Press clippings

In a Fashion update on eccentric jewels, Tamsin Blanchard reported on an exhibition at Spink & Son in 1992 for The Independent.

Late Arts and Crafts jewellery of the Twenties and Thirties is the subject of an outstanding display at the art dealers and jewellers Spina & Son, running in central London until Christmas.

The exhibition of antique and 20th-century jewellery concentrates on the wave of British Arts and Crafts jewellers who stuck to their own slightly eccentric design path rather than follow developments in New York and Paris. They include Sybil Dunlop and Dorrie Nossiter, staunch individualists who worked with semiprecious gems to create rich and flamboyant Oriental patterns, and Moshe Over, who made a series of exquisite silver rings in the form of animals and birds.

Fashion update: Eccentric jewels

Frances Mascolo reports in the Boston Herald on the standing room only spring Americana sale in East Dennis, including work by Dorrie.

Colorful Arts and Crafts pieces by English jeweler Dorrie Nossiter attracted high interest and strong prices. A jeweled brooch in the form of a wreath with sapphires, emeralds, moonstones and pearls, with a sapphire-and-ruby insect was estimated at $3,000 to $5,000 and fetched $8,625. A Nossiter echelle necklace with citrine drops surrounded by clustered pastel gemstones, pearls and emeralds, with strands of pearls was estimated at $3,000 to $5,000, and reached $11,500; and an amethyst-and-pearl brooch was $1,092. A Nossiter jeweled cluster ring with a center peridot, surrounded by citrines and aquamarines and with gold bead accents, went out at $977.50.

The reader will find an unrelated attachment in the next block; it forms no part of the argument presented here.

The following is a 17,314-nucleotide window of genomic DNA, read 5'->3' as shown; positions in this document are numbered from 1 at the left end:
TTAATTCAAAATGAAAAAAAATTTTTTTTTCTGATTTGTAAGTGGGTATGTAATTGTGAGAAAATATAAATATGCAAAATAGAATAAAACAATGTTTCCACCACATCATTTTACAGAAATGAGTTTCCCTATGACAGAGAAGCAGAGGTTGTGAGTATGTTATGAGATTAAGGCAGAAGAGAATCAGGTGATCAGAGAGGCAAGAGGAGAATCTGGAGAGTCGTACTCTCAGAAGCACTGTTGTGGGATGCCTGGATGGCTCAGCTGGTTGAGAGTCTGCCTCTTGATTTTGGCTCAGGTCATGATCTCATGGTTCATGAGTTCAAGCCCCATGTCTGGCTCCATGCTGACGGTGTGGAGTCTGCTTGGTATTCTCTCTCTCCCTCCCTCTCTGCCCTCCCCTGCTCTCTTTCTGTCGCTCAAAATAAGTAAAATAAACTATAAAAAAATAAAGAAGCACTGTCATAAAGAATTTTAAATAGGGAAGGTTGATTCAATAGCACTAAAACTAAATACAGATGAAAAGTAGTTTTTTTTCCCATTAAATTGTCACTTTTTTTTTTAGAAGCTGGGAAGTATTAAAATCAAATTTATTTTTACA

This is possibly the piece with insect mentioned as shown in Husfloen's price guide Husfloen K (Ed) (2001)

Virginia Bohlin, Globe Correspondent reports

Another highlight of the auction is jewelry by Dorrie Nossiter, an English arts and crafts designer.

"It is rare to get one piece of Dorrie Nossiter jewelry, and here we have seven," said Lieberman.

The jewelry was consigned by a Boston woman who inherited it from her mother, a frequent traveler to England.

The seven pieces include three brooches, two rings, earrings, and a sautoir (long necklace).

"Dorrie Nossiter was a very flamboyant woman who loved champagne and working in her garden," said Lieberman.

"The result is her jewelry is about flowers and lots of color," said Lieberman.

Estimates for the Dorrie Nossiter jewelry to be auctioned are in the $1,000 to $5,000 range.

Skinners Auction, March 30th 1999.

Jewellery from the Arts & Crafts period is becoming increasingly collectable says Tarn Harrison of Bonhams in Knowle.

Warwickshire Life weblink

Warwickshire Life

A nostalgic look at life in Lisenden Gardens, December 4th 2009 by Bridget Galton.

Resident Rosalind Bayley, who moved there in 2001, has written an exhaustive history of the estate: To Paradise By Way of Gospel Oak (Camden History Society) available in local bookstores.

It describes how the new flats were valued in 1901 at between £35 and £47 and early residents were skilled artisans, such as tailors and builders. By 1911 they were mostly City workers, engineers, solicitors, teachers, writers and artists, merchants and managers. Among the celebrated residents over the years were the composer Haydn Wood, the artist Anthony Green, jewellery designer Dorrie Nossiter, writer James Hanley and feminist activist Alice Zimmern.

To Paradise by way of Gospel Oak by Rosalind Bayley. The history of a mansion flat estate in Lissenden Gardens and the forces that shaped it. Available from Camden History Society http://www.camdenhistorysociety.org/.

Lissenden Gardens

An Interview with Arts and Crafts Jewelry Collector and Author Elyse Karlin By Maribeth Keane and Brad Quinn, in Collectors Weekly 2010, February 5th.

About Us

This site has been created by David Bryson, Dorrie's Great Nephew with contributions from Jeanne Bryson, Dorrie's Niece.

I also have a number of other websites including my photographic library at http://photolibrary.cladonia.co.uk.

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Name: David Bryson
Add: 70 Osmaston Road, Derby, DE1 2HZ 
Email: d.bryson@cladonia.co.uk
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